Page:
Net capital inflows for foreign direct investment in the United States were $1.1 billion, compared with $11.9 billion. Net equity capital inflows fell sharply to $4.4 billion from $11.1 billion; inflows in the third quarter had been boosted by several substantial acquisitions that accounted for nearly one-half of total net inflows. Intercompany debt inflows declined, and negative reinvested earnings increased.

U.S. dollar in exchange markets.--In the fourth quarter, the U.S. dollar depreciated 5 percent on a trade-weighted quarterly average basis against the currencies of 10 industrial countries, and it depreciated 2 percent against the currencies of 22 OECD countries plus 4 newly industrialized countries in the Far East (table C, chart 3). The dollar depreciated 10 percent against the Japanese yen, 5-6 percent against the continental European currencies, and 4 percent against the British pound. In contrast, the U.S. dollar appreciated 1 percent against the Canadian dollar.

Dollar depreciation reflected pessimism about the slowing U.S. economy and widened interest rate differentials against dollar assets for much of the quarter (charts 4, 5). During the first half of the quarter, the U.S. economy slowed, partly as a result of weakening consumer confidence following the rise in petroleum prices associated with the Iraqi invasion of Kuwait. The slowing economy led to a further drop in U.S. interest rates at a time when growth in Germany and Japan remained strong and their interest rates either rose or remained stable. Higher petroleum prices were also thought by many analysts to have a greater inflationary potential for the United States than for Germany and Japan.

During the last half of the quarter, strength in the dollar offset some of the earlier depreciation. The Federal Reserve Board moved to counter the weakness in the U.S. economy by reducing the federal funds rate from 8.00 percent to 7.25 percent over the November-December period, and it lowered the official discount rate one-half percentage point to 6.5 percent in December. Nonetheless, many participants in the foreign exchange markets sharply reduced their activities after the United Nations Security Council, on November 29, 1990, set a January 15, 1991, deadline for Iraq to withdraw its military forces from Kuwait. In late November and mid-December, when financial institutions bid heavily for funds to improve their capital ratios and balance sheet positions and a sufficient supply of funds was not available in the interbank market, many financial institutions purchased dollars in the foreign exchange markets to meet their capital requirements. In addition, as the January 15 deadline approached, market participants viewed dollar assets as a better hedge against uncertainties in the Persian Gulf than assets denominated in many other currencies.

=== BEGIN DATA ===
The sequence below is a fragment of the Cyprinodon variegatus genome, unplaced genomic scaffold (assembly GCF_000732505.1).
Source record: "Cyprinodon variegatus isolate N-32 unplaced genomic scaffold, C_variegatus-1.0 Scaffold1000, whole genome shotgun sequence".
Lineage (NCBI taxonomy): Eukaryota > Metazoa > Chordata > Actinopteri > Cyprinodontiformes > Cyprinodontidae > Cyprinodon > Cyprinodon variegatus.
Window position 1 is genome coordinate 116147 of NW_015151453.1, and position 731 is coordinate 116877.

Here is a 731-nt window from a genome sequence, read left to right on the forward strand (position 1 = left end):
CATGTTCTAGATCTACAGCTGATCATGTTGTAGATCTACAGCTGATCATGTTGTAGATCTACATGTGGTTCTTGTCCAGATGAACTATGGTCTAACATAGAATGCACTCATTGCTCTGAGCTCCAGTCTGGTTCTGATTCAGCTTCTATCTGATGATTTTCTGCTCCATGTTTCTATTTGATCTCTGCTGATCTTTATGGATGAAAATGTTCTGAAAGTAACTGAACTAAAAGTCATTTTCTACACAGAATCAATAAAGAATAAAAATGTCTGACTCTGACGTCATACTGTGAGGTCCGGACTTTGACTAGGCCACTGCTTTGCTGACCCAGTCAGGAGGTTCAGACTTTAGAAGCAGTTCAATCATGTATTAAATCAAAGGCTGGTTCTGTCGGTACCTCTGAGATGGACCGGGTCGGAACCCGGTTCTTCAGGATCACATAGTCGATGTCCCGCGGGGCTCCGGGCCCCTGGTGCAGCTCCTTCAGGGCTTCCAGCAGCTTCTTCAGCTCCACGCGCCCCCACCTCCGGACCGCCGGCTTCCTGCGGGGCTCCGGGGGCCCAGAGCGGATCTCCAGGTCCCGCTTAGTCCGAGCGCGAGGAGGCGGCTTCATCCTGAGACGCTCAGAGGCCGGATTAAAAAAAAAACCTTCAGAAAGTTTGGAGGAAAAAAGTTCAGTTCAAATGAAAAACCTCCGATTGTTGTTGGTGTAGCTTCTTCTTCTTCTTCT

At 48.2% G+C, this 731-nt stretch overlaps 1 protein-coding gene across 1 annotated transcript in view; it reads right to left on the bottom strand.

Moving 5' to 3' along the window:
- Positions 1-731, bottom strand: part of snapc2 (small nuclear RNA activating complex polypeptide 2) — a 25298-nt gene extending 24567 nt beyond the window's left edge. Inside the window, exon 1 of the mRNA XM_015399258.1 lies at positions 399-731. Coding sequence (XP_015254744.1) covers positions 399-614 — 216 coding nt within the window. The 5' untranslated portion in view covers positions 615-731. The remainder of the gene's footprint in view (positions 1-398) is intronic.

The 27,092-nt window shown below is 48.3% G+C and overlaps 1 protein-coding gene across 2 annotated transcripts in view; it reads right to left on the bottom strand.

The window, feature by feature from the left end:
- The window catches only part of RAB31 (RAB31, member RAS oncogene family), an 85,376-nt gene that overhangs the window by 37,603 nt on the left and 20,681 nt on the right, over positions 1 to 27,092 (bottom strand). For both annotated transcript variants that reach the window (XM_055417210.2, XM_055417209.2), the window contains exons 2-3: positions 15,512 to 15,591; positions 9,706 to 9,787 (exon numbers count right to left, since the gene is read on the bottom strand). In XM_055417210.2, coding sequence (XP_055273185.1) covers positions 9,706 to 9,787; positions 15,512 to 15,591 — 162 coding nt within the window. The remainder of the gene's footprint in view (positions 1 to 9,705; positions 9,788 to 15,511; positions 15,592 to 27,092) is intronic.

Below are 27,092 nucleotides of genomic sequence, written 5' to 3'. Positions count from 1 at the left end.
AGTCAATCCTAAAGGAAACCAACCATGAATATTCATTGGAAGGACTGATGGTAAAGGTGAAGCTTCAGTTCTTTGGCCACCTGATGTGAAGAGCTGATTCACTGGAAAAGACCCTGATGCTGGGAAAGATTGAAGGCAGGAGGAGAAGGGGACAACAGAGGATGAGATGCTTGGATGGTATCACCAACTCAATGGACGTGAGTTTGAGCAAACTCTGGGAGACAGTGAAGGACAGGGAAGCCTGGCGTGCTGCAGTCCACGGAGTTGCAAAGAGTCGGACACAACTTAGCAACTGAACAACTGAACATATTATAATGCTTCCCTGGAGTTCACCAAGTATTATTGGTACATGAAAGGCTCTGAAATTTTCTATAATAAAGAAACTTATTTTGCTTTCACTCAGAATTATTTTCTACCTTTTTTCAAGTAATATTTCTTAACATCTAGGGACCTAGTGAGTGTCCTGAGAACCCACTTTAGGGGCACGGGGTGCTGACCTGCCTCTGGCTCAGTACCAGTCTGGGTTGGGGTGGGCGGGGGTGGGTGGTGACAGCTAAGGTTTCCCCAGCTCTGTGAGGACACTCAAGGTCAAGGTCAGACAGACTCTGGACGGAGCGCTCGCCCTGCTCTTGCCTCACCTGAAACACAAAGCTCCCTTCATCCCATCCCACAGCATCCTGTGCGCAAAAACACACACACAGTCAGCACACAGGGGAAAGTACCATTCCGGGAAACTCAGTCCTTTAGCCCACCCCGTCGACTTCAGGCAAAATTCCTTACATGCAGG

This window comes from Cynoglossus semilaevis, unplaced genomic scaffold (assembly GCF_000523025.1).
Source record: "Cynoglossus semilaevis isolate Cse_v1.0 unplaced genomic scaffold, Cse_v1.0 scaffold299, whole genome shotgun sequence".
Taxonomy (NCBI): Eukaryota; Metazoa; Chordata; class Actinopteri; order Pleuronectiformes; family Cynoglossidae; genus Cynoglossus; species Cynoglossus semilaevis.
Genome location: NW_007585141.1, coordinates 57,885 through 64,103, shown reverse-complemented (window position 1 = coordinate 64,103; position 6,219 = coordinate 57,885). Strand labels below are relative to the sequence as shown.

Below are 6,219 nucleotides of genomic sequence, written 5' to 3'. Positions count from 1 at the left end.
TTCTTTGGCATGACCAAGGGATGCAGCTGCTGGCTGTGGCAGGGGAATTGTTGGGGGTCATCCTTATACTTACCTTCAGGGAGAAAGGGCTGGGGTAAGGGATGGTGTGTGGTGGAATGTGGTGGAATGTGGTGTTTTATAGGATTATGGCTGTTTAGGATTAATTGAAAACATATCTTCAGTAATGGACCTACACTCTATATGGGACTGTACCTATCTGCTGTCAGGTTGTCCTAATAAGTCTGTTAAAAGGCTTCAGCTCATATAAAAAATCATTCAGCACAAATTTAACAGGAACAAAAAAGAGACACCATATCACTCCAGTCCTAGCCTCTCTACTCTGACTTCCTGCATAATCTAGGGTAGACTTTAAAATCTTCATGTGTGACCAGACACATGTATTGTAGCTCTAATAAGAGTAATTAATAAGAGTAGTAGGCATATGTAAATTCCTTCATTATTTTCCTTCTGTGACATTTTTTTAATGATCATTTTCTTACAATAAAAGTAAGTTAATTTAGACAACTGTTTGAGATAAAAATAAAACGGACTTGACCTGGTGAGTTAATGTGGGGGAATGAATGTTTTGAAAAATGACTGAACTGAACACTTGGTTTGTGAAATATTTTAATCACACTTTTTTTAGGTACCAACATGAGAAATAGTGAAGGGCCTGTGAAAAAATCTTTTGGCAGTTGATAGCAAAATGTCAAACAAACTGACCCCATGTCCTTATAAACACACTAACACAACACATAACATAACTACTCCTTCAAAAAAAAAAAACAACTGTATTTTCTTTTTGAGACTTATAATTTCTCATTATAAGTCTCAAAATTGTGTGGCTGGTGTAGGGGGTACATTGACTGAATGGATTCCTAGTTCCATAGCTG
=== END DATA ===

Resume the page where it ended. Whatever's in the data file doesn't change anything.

The Year 1990

U.S. dollar in exchange markets.--The dollar paused in its decline in the early months of 1990, but then depreciated sharply, ending the year 15 percent lower than in the fourth quarter of 1989 and 20 percent lower than its highs of mid-1989 on a trade-weighted quarterly average basis against 10 currencies. During 1990, declines were 17-19 percent against the European Monetary System currencies and 9 percent against the Japanese yen. The decline of the dollar in 1990 was principally the result of declines in U.S. interest rates and economic growth rates relative to those of other countries (charts 4, 5).

The dollar changed little from February through April as a result of divergent movements against the German mark and Japanese yen. During much of the period, prospects for growth in the United States were somewhat better than at the end of 1989. However, U.S. growth trailed that in Germany by a substantial margin, and events surrounding the economic and monetary union of West and East Germany suggested even more rapid expansion and higher interest rates; thus, the dollar depreciated slightly against the German mark. In contrast, the dollar strengthened strongly against the Japanese yen; uncertainties about the Japanese election, an unprecedented large drop in the Japanese stock market, and hesitancy of the Bank of Japan to raise interest rates until late March contributed to strong dollar appreciation. Intervention operations carried out by U.S. monetary authorities in March were aimed primarily at moderating the rise of the dollar against the yen.

By late spring, when prospects in the United States were about evenly balanced between inflation and recession, conditions in Germany and Japan strengthened. The announced terms of currency conversion between West and East Germany did not fuel an uncontrollable increase in domestic consumption and inflation, and German long-term interest rates rose, which contributed to a further slight depreciation of the dollar against the mark. In Japan, the stock market stabilized temporarily. However, concerns that Japanese portfolio investments in the United States might weaken contributed to dollar weakness against the Japanese currency in May.